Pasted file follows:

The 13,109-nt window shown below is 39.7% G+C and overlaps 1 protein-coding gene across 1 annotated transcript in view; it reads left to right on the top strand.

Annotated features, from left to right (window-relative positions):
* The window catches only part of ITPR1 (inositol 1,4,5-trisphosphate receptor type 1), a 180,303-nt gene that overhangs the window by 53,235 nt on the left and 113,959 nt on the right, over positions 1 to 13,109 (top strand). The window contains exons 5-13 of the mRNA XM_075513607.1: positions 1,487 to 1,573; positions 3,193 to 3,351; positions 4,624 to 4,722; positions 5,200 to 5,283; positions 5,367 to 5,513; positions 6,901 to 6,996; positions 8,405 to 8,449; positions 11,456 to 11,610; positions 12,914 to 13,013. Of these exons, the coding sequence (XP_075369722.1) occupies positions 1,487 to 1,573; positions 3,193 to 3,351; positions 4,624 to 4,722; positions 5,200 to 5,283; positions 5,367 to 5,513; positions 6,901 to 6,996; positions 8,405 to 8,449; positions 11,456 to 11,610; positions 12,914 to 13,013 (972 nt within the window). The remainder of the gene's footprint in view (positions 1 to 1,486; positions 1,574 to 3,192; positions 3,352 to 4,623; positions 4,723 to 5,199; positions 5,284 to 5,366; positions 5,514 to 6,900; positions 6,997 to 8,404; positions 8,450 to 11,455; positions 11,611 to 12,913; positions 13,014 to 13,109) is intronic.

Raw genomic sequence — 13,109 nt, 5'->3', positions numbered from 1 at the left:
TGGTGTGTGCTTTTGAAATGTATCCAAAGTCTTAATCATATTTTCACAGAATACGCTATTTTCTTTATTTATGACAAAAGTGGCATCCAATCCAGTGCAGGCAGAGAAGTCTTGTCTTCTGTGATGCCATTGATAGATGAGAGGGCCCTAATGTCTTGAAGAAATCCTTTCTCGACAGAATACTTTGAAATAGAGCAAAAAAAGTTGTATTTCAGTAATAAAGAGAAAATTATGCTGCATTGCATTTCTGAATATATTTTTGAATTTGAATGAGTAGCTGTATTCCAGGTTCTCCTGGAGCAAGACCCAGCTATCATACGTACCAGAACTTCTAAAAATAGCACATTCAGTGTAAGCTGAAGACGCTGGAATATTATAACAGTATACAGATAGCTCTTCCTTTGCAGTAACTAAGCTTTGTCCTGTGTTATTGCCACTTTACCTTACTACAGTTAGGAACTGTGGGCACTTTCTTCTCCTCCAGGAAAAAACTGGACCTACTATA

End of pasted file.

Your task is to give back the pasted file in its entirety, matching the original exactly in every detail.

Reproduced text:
The 13,109-nt window shown below is 39.7% G+C and overlaps 1 protein-coding gene across 1 annotated transcript in view; it reads left to right on the top strand.

Annotated features, from left to right (window-relative positions):
* The window catches only part of ITPR1 (inositol 1,4,5-trisphosphate receptor type 1), a 180,303-nt gene that overhangs the window by 53,235 nt on the left and 113,959 nt on the right, over positions 1 to 13,109 (top strand). The window contains exons 5-13 of the mRNA XM_075513607.1: positions 1,487 to 1,573; positions 3,193 to 3,351; positions 4,624 to 4,722; positions 5,200 to 5,283; positions 5,367 to 5,513; positions 6,901 to 6,996; positions 8,405 to 8,449; positions 11,456 to 11,610; positions 12,914 to 13,013. Of these exons, the coding sequence (XP_075369722.1) occupies positions 1,487 to 1,573; positions 3,193 to 3,351; positions 4,624 to 4,722; positions 5,200 to 5,283; positions 5,367 to 5,513; positions 6,901 to 6,996; positions 8,405 to 8,449; positions 11,456 to 11,610; positions 12,914 to 13,013 (972 nt within the window). The remainder of the gene's footprint in view (positions 1 to 1,486; positions 1,574 to 3,192; positions 3,352 to 4,623; positions 4,723 to 5,199; positions 5,284 to 5,366; positions 5,514 to 6,900; positions 6,997 to 8,404; positions 8,450 to 11,455; positions 11,611 to 12,913; positions 13,014 to 13,109) is intronic.

Raw genomic sequence — 13,109 nt, 5'->3', positions numbered from 1 at the left:
TGGTGTGTGCTTTTGAAATGTATCCAAAGTCTTAATCATATTTTCACAGAATACGCTATTTTCTTTATTTATGACAAAAGTGGCATCCAATCCAGTGCAGGCAGAGAAGTCTTGTCTTCTGTGATGCCATTGATAGATGAGAGGGCCCTAATGTCTTGAAGAAATCCTTTCTCGACAGAATACTTTGAAATAGAGCAAAAAAAGTTGTATTTCAGTAATAAAGAGAAAATTATGCTGCATTGCATTTCTGAATATATTTTTGAATTTGAATGAGTAGCTGTATTCCAGGTTCTCCTGGAGCAAGACCCAGCTATCATACGTACCAGAACTTCTAAAAATAGCACATTCAGTGTAAGCTGAAGACGCTGGAATATTATAACAGTATACAGATAGCTCTTCCTTTGCAGTAACTAAGCTTTGTCCTGTGTTATTGCCACTTTACCTTACTACAGTTAGGAACTGTGGGCACTTTCTTCTCCTCCAGGAAAAAACTGGACCTACTATA